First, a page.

Was the IPKF aware of the type of training provided to the LTTE by India? The war pitted the India-trained IPKF versus the India-trained LTTE. It was easy for the LTTE to create the mayhem that eventually led to the Tamil people calling for withdrawal of the troops.


One obvious failure of the IPKF in Sri Lanka was that it lacked intelligence, had little freedom of action to plan and execute its operations, and very little logistics support with tanks and APCs not used, no air cover, even armed helicopters came much later, the soldiers even lacked proper cooking utensils! On top of all that they had no clue as to how to identify the militants as everyone looked alike. The RAW was expected to pass on the necessary information to the Indian army but apparently they were too scared for their safety (Colonel John Taylor, officer in the IPKF).


It was obvious that the IPKF and intelligence officers did not see eye to eye. Intelligence officers like Anand Verma were happy to claim “these are our boys, once they have agreed they will not betray” (LTTE had been trained by India since the beginning of the 1980s.)


The IPKF soldiers knew they were fighting Tamil insurgents, the same insurgents who were getting trained and supplied with large quantities of arms and equipment from Tamil Nadu. This had a deleterious effect on the troop morale.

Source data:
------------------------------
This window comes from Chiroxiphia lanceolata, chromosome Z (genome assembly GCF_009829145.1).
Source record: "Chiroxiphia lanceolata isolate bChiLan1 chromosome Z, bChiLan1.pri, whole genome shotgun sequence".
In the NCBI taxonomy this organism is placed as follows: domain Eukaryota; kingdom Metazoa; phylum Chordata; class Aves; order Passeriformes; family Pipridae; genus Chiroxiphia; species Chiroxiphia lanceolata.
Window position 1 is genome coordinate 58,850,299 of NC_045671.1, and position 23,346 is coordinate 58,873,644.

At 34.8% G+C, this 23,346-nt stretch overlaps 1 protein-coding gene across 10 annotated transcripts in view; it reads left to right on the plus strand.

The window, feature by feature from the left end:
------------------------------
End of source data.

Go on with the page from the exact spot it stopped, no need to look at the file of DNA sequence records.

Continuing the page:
What went wrong for the IPKF?


Before the signing of the Agreement and arrival of the IPKF, we must remember the major Sri Lankan military drive in May 1987. Pressure from India preceded the pressure the Sri Lankan military exerted upon the tigers (Operation Vadaramachchi) and as proof that India meant business, several planes dropped supplies of dal over Jaffna on 4 June 1987. If the international community preferred to silently acknowledge India’s interference they were in for a rude shock when IPKF troops proved worse than the allegations heaped upon Sri Lankan soldiers.


JN Dixit, Indian High Commissioner to Sri Lanka from 1985 to 1989, a key person in Rajiv Gandhi’s set up, told journalist Josy Joseph when asked if India was right to train the LTTE, “See, you do not indulge in value judgment, in retrospect, in hindsight. It is unrealistic. When you take a decision, you are in the middle of a situation. Nobody sitting in a chair 10 years later, five years later, is competent to judge whether it was necessary or not. Whether it was necessary or not was decided upon by the then government, then prime minister, on the basis of information and analysis that were available”.